According to this view, paintings and sculptures are also notational or symbolic systems—the only difference being the degree to which something is not represented or denoted—and can even display characteristics such as expressivity. Thus, critics such as W.J.T. Mitchell come to the conclusion

“that semiotics, the very field which claims to be a ‘general science of signs,’ encounters special difficulties when it tries to describe the nature of images and the difference between texts and images.”

In defining vocabulary—meaning the admissible rows of symbols and rules of conversion that lead to formal languages and mathematical calculations—conventionalism not only finds its fiercest and most binding formulation, but it also establishes a more mathematically exact, more logically concise idea of reference that includes classification (functions). In this relationship between symbol and similarity, it is interesting to note that relationships or forms do not have to limit themselves to their appearance. In their introduction to Gödel’s Proof, Ernest Nagel and James R. Newman introduce the Theorem of Pappus and its dual analogy to underscore the notion of mathematical representation. For our purposes, this discussion beautifully illustrates how the logical relationships (with set symbolic meanings) can appear rather different.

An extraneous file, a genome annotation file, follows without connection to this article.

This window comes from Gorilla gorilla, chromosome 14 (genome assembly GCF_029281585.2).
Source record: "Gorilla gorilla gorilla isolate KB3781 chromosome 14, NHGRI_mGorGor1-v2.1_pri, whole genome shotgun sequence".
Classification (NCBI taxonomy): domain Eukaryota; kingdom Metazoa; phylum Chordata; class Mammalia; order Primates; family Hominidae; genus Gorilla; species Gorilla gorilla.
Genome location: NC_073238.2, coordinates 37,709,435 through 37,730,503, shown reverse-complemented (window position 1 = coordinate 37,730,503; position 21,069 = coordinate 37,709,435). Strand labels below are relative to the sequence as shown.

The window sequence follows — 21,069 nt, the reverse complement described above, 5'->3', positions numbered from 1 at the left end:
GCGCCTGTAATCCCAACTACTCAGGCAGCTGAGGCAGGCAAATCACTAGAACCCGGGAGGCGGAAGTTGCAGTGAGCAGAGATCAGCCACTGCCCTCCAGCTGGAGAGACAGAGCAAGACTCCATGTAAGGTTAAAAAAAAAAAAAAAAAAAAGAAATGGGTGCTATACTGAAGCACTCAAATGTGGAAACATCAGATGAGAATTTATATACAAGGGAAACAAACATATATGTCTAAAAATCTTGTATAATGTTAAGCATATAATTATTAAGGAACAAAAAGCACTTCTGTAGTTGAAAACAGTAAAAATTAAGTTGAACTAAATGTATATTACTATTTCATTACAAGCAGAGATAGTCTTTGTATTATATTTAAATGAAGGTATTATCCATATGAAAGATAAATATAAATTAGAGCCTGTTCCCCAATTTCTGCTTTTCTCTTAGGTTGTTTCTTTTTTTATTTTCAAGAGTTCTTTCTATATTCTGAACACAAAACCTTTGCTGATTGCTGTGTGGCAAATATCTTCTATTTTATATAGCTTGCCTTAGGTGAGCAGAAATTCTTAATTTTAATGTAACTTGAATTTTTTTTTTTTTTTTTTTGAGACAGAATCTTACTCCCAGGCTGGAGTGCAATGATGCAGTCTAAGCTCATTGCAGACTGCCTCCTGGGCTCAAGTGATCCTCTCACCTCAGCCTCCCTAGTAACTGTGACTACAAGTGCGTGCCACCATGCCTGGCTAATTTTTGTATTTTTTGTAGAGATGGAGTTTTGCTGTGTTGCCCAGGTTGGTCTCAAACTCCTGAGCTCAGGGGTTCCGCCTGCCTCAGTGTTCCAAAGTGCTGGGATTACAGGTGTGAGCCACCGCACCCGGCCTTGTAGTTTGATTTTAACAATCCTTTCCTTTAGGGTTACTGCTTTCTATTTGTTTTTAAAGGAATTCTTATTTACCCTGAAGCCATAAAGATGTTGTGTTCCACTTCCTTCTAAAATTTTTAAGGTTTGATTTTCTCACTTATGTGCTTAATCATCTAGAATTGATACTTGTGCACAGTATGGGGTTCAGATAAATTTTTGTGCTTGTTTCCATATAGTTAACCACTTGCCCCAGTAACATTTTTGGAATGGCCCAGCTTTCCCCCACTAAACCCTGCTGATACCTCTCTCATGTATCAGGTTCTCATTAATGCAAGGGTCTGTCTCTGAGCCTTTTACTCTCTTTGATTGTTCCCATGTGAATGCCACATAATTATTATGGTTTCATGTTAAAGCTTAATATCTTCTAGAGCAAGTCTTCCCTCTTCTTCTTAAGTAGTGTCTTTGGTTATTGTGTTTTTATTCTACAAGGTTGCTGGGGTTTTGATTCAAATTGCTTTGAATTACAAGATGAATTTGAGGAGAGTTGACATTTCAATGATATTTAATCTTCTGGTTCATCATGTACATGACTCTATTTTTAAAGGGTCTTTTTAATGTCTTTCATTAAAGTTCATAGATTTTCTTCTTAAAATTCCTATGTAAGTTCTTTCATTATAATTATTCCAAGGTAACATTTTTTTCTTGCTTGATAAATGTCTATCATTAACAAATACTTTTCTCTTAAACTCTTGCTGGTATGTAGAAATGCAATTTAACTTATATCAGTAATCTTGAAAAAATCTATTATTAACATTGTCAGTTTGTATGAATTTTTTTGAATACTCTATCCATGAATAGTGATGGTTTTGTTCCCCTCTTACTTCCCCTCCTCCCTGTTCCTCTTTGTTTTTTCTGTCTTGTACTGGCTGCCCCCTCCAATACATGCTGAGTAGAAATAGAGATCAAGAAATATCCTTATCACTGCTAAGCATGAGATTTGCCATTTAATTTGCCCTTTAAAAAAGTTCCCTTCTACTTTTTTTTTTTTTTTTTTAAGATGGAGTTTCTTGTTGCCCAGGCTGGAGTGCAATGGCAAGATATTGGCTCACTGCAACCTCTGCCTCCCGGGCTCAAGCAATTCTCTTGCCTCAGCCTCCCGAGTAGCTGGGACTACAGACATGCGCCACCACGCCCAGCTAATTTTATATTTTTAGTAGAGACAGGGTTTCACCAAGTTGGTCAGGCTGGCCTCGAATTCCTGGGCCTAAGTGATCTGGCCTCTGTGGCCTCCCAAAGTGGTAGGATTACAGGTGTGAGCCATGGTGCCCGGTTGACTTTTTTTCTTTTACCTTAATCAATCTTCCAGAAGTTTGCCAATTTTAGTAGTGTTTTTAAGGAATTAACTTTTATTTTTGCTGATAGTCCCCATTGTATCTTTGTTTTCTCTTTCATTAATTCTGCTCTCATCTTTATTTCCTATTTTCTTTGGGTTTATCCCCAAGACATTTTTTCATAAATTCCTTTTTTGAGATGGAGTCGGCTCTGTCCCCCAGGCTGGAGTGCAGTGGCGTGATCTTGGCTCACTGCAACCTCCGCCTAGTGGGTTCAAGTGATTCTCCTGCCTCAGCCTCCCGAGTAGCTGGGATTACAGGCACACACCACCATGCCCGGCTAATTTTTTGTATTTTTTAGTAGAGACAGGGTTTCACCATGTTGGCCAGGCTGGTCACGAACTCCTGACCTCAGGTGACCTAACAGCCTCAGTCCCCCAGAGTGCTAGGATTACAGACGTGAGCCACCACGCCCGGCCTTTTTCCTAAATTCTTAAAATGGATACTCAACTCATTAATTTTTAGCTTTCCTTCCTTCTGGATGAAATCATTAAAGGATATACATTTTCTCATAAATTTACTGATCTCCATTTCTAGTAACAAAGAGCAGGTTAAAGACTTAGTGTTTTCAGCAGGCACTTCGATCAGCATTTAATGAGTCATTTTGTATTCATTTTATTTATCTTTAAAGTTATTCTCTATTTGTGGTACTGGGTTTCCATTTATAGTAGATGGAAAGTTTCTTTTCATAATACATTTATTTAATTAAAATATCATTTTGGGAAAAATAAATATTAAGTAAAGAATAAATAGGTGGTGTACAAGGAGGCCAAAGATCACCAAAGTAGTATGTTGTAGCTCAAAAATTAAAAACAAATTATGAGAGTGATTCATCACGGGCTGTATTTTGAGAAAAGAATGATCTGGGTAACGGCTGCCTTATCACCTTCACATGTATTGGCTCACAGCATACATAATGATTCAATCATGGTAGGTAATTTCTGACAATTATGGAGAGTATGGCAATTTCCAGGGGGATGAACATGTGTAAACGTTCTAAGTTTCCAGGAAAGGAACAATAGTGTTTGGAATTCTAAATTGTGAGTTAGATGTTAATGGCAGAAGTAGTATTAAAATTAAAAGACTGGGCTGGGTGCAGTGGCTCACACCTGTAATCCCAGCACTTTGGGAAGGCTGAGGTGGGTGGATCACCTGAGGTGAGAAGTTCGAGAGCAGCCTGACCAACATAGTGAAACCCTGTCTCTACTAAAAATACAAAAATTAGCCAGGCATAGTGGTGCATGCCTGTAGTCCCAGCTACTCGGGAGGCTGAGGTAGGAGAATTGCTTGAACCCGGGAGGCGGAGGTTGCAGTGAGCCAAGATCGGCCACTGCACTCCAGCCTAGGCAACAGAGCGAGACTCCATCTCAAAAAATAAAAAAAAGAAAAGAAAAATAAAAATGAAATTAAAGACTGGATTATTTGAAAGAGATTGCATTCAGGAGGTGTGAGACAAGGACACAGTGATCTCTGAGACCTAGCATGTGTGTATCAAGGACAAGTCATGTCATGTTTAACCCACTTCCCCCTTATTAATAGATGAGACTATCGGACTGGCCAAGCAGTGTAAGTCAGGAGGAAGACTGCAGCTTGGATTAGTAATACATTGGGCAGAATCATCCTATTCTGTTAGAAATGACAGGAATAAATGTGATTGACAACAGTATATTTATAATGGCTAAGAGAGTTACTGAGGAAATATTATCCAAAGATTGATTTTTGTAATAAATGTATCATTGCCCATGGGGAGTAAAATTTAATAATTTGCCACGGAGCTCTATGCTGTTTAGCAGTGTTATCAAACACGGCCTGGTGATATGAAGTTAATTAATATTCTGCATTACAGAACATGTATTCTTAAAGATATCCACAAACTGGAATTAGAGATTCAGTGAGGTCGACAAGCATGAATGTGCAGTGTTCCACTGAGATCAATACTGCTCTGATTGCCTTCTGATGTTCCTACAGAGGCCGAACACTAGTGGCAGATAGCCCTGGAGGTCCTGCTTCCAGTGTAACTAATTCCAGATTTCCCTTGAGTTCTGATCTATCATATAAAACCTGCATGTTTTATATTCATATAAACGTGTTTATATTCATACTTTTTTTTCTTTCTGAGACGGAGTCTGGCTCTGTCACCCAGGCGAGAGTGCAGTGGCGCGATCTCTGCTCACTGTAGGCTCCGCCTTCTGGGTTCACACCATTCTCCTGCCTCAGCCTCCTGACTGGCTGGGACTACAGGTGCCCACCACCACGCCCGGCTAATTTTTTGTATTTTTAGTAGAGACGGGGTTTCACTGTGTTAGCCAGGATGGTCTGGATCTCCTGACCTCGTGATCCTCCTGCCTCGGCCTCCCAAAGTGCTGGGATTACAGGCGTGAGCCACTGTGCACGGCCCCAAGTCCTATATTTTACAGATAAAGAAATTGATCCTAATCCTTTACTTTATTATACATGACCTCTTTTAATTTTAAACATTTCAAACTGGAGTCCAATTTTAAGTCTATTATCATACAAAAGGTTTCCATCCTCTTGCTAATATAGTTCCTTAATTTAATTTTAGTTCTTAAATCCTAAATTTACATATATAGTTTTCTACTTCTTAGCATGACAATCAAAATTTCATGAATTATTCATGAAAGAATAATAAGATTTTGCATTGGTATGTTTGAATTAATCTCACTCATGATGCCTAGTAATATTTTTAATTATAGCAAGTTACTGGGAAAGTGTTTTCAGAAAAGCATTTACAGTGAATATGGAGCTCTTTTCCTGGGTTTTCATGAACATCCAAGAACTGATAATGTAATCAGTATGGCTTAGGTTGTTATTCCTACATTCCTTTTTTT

“(a) illustrates the Theorem of Pappus: If A, B, C are any three distinct points in a line I, and A’, B’, C’ any three distinct points on another line II, the three points R, S, T determined by the pairs of lines AB’ and A’B, BC’ and B’C, CA’ and C’A, respectively, are collinear (i.e., lie on line III).
(b) illustrates the ‘dual’ of the above theorem: If A, B, C are any three distinct lines on a point I, and A’, B’, C’ any three distinct lines on point I, and A’, B’, C’ any three distinct lines on another point II, the three lines R, S, T determined by the pair of points AB’ and A’B, BC’ and B’C, CA’ and C’A, respectively, are copunctual (i.e., lie on point III).
The two figures have the same abstract structure, though in appearance they are markedly different.”